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Wren, Jonathan (Ed.)Abstract Motivation The discovery of biologically interpretable and clinically actionable communities in heterogeneous omics data is a necessary first step toward deriving mechanistic insights into complex biological phenomena. Here, we present a novel clustering approach, omeClust, for community detection in omics profiles by simultaneously incorporating similarities among measurements and the overall complex structure of the data. Results We show that omeClust outperforms published methods in inferring the true community structure as measured by both sensitivity and misclassification rate on simulated datasets. We further validated omeClust in diverse, multiple omics datasets, revealing new communities and functionally related groups in microbial strains, cell line gene expression patterns and fetal genomic variation. We also derived enrichment scores attributable to putatively meaningful biological factors in these datasets that can serve as hypothesis generators facilitating new sets of testable hypotheses. Availability and implementation omeClust is open-source software, and the implementation is available online at http://github.com/omicsEye/omeClust. Supplementary information Supplementary data are available at Bioinformatics online.
Coelho, Luis Pedro (Ed.)It is challenging to associate features such as human health outcomes, diet, environmental conditions, or other metadata to microbial community measurements, due in part to their quantitative properties. Microbiome multi-omics are typically noisy, sparse (zero-inflated), high-dimensional, extremely non-normal, and often in the form of count or compositional measurements. Here we introduce an optimized combination of novel and established methodology to assess multivariable association of microbial community features with complex metadata in population-scale observational studies. Our approach, MaAsLin 2 (Microbiome Multivariable Associations with Linear Models), uses generalized linear and mixed models to accommodate a wide variety of modern epidemiological studies, including cross-sectional and longitudinal designs, as well as a variety of data types (e.g., counts and relative abundances) with or without covariates and repeated measurements. To construct this method, we conducted a large-scale evaluation of a broad range of scenarios under which straightforward identification of meta-omics associations can be challenging. These simulation studies reveal that MaAsLin 2’s linear model preserves statistical power in the presence of repeated measures and multiple covariates, while accounting for the nuances of meta-omics features and controlling false discovery. We also applied MaAsLin 2 to a microbial multi-omics dataset from the Integrative Human Microbiome (HMP2) project which,more »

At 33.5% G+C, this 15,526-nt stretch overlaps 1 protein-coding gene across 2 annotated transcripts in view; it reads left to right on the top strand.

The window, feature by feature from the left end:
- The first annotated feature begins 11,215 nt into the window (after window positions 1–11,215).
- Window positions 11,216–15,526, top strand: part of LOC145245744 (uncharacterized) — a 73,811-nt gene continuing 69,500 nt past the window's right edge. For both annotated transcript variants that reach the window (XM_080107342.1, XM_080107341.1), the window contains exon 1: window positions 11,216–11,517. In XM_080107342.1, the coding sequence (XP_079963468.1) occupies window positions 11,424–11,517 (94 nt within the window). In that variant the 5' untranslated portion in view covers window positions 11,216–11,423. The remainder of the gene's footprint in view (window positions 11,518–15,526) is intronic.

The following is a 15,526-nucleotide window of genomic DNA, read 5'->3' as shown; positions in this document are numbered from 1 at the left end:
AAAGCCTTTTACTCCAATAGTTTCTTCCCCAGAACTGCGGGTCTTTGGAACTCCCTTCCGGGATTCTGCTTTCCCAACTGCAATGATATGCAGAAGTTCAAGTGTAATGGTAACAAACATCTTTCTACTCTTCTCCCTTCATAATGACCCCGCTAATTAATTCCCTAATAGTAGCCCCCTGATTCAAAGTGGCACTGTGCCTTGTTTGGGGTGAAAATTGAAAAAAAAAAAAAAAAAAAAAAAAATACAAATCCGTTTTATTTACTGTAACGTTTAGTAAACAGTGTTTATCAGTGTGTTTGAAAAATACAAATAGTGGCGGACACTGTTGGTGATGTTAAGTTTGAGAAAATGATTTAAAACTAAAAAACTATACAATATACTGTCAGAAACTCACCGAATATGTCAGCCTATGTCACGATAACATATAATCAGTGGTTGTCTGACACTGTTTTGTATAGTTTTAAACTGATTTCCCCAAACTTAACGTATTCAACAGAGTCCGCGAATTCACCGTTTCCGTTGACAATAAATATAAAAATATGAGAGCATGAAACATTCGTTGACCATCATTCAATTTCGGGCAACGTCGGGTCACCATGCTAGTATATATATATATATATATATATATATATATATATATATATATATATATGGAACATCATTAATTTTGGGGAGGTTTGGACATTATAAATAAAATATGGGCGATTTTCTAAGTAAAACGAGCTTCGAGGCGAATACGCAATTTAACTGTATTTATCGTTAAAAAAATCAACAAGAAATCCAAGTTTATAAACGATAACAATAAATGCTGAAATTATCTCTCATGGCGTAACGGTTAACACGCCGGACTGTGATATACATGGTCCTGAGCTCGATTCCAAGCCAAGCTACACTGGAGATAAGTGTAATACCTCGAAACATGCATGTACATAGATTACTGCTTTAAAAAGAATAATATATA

Free, publicly-accessible full text available June 2, 2023